Our natural resources are essential to the survival of our planet. With all of the environmental concerns surrounding this election cycle, the news stories that fill our screens about shortages and disasters on a global level and even more localized crises that have come to light about pollutants in the domestic water supply, your natural resource department or environmental organization is probably being pushed to the brink.
Trying to stay ahead of potential issues before they occur, or before devastating consequences take place is not only your professional responsibility, it’s also likely a cause that’s close to your heart; it’s why you do what you do in the first place.
How many days do you feel like you just can’t stay ahead? How many times do you wish you had more time, or a better tool to accomplish what you believe needs to be done?
Mobile data collection technology has certainly improved
If you’ve been in the field for awhile, you know that some technology has improved. By running a quick search, you’ll see that the options for mobile field data collection apps have exploded. The reason is simple: people know that something needs to be done, and mobile data collection is certainly a start.
But, it’s often not the “total solution.”
Generally, even with mobile data collection options, there’s still a lengthy paper trail followed by tedious reporting requirements. This means that the manpower hours that go into “getting the job done,” make it hard to be effective, let alone to stay ahead of the game.
What if you could do more?
A recent Iowa State University study set out to look at what the future of mobile field data collecting and reporting could look like. The first thing it found was that the technology is out there, but that environmental agencies are so stuck in the “paper trail” method of reporting, that even when they’re implemented, they’re still falling short.
It’s a cycle that repeats itself over and over again. There’s important data to collect. So, teams are sent out into the field where, at worst, all information is collected on paper then brought back to the base for analyzing and reporting, or, at best, the information is collected on paper, then entered into a mobile device.
From there, the data is reported and analyzed by way of traditional technology – spreadsheets and other software programs that require manual sorting and sifting. Then, when patterns start to become apparent, they’re reported, often after most of the negative consequences have already taken hold.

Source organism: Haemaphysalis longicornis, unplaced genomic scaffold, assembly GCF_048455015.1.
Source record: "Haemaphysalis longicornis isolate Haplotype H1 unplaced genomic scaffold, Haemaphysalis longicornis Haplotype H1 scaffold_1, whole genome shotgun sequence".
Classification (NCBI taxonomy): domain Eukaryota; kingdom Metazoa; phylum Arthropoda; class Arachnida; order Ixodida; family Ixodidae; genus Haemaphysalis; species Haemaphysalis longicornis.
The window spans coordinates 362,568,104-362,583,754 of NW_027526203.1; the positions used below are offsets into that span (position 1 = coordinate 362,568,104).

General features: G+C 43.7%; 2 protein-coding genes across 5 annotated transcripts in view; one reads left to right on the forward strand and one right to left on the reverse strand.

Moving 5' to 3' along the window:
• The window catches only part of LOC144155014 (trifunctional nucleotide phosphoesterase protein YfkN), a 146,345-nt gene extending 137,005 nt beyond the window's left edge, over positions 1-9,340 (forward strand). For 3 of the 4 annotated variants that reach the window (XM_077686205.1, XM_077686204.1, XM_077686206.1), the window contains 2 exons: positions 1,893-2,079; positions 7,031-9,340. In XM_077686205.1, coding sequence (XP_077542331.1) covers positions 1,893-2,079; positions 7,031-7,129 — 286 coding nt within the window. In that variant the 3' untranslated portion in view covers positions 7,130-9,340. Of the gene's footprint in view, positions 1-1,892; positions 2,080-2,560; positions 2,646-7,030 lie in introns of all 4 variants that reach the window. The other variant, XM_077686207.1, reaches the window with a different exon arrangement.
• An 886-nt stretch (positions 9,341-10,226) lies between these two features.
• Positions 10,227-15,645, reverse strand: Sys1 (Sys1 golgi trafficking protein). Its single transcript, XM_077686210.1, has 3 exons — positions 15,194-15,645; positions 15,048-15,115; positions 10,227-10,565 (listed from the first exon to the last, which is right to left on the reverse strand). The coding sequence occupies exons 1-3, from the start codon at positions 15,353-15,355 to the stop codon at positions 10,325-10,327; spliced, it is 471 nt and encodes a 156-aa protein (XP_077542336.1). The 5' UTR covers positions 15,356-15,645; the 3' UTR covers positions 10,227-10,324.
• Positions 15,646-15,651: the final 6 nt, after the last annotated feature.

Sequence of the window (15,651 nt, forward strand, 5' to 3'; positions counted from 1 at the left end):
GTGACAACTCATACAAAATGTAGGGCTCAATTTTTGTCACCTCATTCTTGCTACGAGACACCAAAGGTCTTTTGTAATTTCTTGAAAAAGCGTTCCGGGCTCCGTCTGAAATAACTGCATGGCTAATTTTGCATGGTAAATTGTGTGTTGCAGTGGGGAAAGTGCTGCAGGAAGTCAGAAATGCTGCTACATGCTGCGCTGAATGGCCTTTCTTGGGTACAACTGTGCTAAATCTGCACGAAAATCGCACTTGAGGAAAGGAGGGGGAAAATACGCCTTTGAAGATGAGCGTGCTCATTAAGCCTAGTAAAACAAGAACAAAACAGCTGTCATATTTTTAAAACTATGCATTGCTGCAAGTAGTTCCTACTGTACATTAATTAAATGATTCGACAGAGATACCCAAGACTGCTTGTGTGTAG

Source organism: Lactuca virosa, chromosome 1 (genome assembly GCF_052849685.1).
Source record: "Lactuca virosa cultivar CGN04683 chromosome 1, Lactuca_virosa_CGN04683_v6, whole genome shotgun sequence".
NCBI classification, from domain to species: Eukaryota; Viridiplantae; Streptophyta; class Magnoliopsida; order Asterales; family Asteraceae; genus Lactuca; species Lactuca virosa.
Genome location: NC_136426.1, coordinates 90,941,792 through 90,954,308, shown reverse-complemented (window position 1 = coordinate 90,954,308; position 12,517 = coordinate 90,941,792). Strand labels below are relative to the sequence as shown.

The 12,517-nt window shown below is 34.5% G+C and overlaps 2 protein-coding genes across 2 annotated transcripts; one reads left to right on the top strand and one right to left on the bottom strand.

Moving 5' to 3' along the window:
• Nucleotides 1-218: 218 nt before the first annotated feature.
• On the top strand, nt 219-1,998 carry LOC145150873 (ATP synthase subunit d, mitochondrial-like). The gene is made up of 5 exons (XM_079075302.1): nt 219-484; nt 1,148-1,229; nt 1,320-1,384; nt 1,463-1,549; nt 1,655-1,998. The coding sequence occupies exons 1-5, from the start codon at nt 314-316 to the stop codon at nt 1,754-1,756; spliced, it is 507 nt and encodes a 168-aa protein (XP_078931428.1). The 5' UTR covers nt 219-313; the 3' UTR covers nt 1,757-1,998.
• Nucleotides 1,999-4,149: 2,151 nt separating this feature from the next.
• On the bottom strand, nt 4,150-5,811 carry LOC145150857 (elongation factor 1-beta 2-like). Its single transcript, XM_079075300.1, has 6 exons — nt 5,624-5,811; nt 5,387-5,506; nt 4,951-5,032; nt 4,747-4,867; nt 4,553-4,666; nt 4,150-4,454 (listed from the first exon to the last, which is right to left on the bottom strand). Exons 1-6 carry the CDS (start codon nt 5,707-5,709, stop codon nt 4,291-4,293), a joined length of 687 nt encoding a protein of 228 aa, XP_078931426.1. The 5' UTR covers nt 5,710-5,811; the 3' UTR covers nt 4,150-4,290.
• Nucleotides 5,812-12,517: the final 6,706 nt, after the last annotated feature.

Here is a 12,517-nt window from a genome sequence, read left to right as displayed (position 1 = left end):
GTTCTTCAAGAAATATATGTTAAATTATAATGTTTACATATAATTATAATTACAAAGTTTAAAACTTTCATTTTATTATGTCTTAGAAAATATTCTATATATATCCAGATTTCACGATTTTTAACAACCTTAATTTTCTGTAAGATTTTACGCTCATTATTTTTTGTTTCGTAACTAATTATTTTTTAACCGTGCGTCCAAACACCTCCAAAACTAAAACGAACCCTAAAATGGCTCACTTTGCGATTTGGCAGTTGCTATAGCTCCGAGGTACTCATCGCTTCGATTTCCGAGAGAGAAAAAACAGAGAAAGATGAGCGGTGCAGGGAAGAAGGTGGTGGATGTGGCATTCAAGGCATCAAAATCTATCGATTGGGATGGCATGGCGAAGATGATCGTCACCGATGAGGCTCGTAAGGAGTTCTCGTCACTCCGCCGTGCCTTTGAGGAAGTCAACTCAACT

Where’s the proactivity? Where’s the chance to prevent a problem before it takes place, or before it becomes a problem in the first place?
This is where the gap between field data collection and reporting becomes apparent. The good news? This gap can be closed with ease.
Bridging the gap
While environmental firms and service providers have started to move in the right direction, the answer is still out there. It’s possible to save time and to become more efficient than ever before in both the collection of field data and its reporting.
The answer is in technology, in the right data collection platform and data management system.
When the right platform and management system is in place, data that’s collected in the field – through a mobile data collection app – can be instantly reported. It doesn’t need to be a two-step process; it really can be that simple and the paper trail can actually be eliminated. Think about the manpower time savings and potential benefits!
Once data is reported, the centralized data management system can be programmed with appropriate algorithms to analyze the data that has been collected – in real time – to highlight potential patterns and to allow for decision-making based on time-sensitive information.
The technology exists; it’s what we’re passionate about and what we’ve created entire platforms and systems around. Using the technology we’ve created, we can harness the power of the field data you collect to make real impacts in the natural resource industry, which in turn benefits society as a whole.